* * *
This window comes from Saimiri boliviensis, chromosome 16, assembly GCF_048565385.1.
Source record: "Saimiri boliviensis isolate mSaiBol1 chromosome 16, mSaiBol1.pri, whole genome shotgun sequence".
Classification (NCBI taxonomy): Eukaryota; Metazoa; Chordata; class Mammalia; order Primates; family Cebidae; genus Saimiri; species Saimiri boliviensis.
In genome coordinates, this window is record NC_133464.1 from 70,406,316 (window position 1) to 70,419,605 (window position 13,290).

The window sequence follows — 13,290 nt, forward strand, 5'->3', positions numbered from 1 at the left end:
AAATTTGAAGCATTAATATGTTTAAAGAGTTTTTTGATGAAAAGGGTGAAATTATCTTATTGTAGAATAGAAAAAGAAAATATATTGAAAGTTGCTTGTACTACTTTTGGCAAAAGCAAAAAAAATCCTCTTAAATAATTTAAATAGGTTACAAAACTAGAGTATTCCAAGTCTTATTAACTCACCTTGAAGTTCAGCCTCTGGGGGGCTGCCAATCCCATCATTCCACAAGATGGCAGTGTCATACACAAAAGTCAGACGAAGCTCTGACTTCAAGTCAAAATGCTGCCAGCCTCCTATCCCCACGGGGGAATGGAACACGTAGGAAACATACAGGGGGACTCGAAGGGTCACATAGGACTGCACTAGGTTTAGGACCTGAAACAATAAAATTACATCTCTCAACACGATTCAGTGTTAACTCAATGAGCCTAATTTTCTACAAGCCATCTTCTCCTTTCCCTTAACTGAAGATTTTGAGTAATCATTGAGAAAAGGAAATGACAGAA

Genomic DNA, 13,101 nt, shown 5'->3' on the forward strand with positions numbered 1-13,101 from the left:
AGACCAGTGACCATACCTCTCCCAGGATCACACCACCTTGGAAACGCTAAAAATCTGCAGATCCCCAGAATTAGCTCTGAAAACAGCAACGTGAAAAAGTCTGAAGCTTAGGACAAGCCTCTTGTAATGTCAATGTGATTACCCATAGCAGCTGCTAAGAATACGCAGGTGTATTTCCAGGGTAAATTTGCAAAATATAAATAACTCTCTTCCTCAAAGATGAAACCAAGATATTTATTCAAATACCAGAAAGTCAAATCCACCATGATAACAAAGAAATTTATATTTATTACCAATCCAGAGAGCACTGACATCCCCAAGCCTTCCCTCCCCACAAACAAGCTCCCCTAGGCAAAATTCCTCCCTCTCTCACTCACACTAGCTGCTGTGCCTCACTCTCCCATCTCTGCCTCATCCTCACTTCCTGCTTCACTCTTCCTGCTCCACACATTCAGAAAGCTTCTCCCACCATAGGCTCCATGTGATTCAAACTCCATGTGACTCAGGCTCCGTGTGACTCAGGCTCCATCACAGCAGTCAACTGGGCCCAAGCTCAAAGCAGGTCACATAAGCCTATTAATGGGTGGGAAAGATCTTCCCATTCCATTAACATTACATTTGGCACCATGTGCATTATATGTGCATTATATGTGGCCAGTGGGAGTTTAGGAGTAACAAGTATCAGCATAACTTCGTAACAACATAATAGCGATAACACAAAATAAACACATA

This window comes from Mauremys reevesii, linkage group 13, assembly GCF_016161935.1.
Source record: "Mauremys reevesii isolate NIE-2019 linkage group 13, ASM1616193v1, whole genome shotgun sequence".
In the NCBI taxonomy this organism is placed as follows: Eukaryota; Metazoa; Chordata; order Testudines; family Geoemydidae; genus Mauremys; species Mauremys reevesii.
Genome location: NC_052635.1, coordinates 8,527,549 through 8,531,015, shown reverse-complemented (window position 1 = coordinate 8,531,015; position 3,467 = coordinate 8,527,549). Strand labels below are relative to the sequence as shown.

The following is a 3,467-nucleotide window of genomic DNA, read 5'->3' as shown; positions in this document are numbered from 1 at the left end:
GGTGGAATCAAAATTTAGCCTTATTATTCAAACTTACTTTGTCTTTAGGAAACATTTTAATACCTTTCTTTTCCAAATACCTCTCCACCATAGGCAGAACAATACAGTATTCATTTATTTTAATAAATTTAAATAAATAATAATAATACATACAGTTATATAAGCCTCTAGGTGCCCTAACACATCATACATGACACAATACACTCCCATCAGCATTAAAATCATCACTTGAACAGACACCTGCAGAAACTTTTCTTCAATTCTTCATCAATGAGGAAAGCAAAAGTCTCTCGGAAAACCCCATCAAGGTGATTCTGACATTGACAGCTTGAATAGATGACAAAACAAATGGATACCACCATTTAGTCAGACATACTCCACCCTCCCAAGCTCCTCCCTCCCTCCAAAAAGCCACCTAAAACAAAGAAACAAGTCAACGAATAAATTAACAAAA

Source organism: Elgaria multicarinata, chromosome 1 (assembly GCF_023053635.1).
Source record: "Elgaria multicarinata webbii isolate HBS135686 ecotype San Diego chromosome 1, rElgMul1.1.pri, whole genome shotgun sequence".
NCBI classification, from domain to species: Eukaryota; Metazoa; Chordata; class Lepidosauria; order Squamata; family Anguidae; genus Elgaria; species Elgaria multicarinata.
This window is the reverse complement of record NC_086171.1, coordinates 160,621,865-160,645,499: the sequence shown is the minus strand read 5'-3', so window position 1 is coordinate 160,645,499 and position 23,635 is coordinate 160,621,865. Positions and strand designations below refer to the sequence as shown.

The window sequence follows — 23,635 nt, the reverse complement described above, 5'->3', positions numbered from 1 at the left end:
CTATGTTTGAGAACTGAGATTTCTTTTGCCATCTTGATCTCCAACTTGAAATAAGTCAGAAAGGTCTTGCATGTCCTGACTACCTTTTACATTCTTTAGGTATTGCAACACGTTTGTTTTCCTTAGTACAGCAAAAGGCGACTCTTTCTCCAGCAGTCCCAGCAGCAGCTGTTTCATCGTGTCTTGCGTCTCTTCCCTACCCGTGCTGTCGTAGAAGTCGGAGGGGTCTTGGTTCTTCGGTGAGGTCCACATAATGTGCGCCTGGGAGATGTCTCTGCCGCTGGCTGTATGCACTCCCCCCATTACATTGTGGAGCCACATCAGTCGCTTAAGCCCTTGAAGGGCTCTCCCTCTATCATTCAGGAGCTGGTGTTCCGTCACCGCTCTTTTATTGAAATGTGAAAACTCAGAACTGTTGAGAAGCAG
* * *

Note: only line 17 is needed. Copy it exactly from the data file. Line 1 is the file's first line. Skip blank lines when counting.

NCBI classification, from domain to species: Eukaryota; Metazoa; Chordata; class Lepidosauria; order Squamata; family Anguidae; genus Elgaria; species Elgaria multicarinata.